I don’t know whether it was my age, or the trauma from the frequent moves from city to city that I’d had to make, but I was uncomfortably shy in those days; wary, perhaps, of too close an attachment when it was likely, as always, to be torn apart some day. At any rate, retrospective falsification of memories is probably just another weak justification for my inaction.
I should have said more than hello I realize now, but at the time, there seemed to be a different imperative -although from the distance of so many years, I cannot understand what it was. I suspect I hoped she would make the first move to befriend me; her eyes told me she wanted to; her eyes told me she intended to, but there was always something that intervened. Another friend would happen by with a question or to unload a soupçon of gossip; someone she knew would bump into her accidentally; or perhaps the bell would ring and she would close her locker and hurry away. It seemed that anything could prevent her from admitting she was attracted to me.
After a while, though, I began to think that she was just teasing me -playing a little game that she could laugh about with her friends. I was simply too shy to initiate a conversation, although I spent a lot of time thinking of things to say to her. I imagined asking her if she had an extra pen -because that meant I’d have something of hers and would have to engage with her again when I returned it. Or, I could drop some of my notes on her foot -something silly like that- so I would be forced to confront her with an apology; maybe she would help be pick them up, and…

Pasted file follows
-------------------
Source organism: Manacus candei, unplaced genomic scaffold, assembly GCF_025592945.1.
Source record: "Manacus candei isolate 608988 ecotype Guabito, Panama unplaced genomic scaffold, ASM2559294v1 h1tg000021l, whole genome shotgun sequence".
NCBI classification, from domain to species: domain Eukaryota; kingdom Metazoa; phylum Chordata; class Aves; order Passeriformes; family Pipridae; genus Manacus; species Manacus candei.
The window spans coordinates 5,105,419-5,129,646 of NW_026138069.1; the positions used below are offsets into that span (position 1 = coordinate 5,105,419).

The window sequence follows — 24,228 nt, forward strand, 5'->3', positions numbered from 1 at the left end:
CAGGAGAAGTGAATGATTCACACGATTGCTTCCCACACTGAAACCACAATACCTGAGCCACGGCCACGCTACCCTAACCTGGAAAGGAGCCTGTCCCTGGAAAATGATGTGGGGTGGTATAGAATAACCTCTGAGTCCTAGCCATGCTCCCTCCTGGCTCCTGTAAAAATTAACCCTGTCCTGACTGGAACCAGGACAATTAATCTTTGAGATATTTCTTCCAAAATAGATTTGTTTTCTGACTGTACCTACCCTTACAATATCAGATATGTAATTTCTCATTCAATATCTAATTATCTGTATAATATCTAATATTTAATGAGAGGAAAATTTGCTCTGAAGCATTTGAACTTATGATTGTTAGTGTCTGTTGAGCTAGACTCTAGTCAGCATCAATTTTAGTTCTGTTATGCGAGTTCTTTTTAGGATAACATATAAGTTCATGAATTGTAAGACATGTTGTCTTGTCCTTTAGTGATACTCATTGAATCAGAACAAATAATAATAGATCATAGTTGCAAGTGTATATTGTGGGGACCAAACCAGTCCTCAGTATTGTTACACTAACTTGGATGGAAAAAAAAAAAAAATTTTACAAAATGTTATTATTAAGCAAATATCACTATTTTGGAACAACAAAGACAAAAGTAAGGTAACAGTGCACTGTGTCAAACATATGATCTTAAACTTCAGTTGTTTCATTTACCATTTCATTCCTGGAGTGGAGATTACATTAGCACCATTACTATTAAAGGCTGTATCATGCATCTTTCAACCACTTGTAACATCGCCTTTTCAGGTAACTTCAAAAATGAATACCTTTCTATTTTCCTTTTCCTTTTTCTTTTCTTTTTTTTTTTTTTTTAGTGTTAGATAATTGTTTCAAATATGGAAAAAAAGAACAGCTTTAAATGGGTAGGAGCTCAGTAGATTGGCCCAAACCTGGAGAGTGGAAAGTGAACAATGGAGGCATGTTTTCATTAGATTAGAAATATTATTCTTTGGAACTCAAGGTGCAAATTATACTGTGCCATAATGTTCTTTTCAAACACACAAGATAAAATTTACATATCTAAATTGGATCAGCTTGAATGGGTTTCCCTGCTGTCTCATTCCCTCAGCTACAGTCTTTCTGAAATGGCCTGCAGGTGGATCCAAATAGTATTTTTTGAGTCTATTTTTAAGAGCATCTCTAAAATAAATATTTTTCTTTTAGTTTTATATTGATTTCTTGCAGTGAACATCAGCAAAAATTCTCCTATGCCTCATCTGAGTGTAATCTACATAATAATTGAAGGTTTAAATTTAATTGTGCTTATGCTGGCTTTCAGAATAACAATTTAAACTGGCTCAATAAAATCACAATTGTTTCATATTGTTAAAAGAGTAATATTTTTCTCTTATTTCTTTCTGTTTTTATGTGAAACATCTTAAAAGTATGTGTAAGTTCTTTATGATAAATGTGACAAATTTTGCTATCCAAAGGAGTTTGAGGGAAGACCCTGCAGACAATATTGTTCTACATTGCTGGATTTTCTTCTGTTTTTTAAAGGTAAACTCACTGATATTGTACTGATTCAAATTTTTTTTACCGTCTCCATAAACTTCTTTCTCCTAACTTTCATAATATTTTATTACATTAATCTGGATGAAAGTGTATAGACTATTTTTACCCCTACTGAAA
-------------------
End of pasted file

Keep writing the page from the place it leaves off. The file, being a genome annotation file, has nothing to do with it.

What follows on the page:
Well, when it came to actually trying any of my schemes, they seemed too silly at the time, and she’d hurry away before I could muster enough nerve to try them anyway. No, she had to be teasing me, or worse, making fun of me so I decided to write a letter to her and slip it into her locker under its ill-fitting door. Even the thought of that made me feel somewhat better; agency is a powerful tool.
I couldn’t make up my mind how to begin, though -I mean do I say ‘Dear Soleil’, or maybe ‘Cher Soleil’? Wouldn’t either of those be too… presumptuous, too intimate? I eventually decided on just ‘Soleil’. Once I had designed the opening, the problems multiplied: do I complain about her not saying anything to me and sound like I was whining; do I take a different tack and just say ‘Hello, I’ve been wanting to talk to you, and…’; or maybe simply pretend to be angry that she had been ignoring me because I neither spoke, nor understood the strange argotique of her Québec French? The latter option sounded a bit harsh, so I decided on the second. But, as soon as I wrote it, I felt embarrassed. Weak. Like someone to whom nobody would be attracted. So I tore it up and composed a diatribe about her feeling too haughty to talk to me.

I carefully folded the note and eased it into one of my class textbooks so it wouldn’t get creased. A harangue has to be neat and presentable if it wants to have an effect, I figured. I decided to slip it into her locker after she’d left the hallway when noon break was starting; then she could worry about it during her afternoon classes.

But, as luck would have it, she bumped into me that morning and dropped her notes on my feet, then after we both crouched down to gather them up, she touched my hand to say thank you. “I’ve been waiting for an excuse to say more than hello,” she said in her delightful accent. “Want to have lunch with me in the cafeteria…?”

Some letters are better left unsent, I think…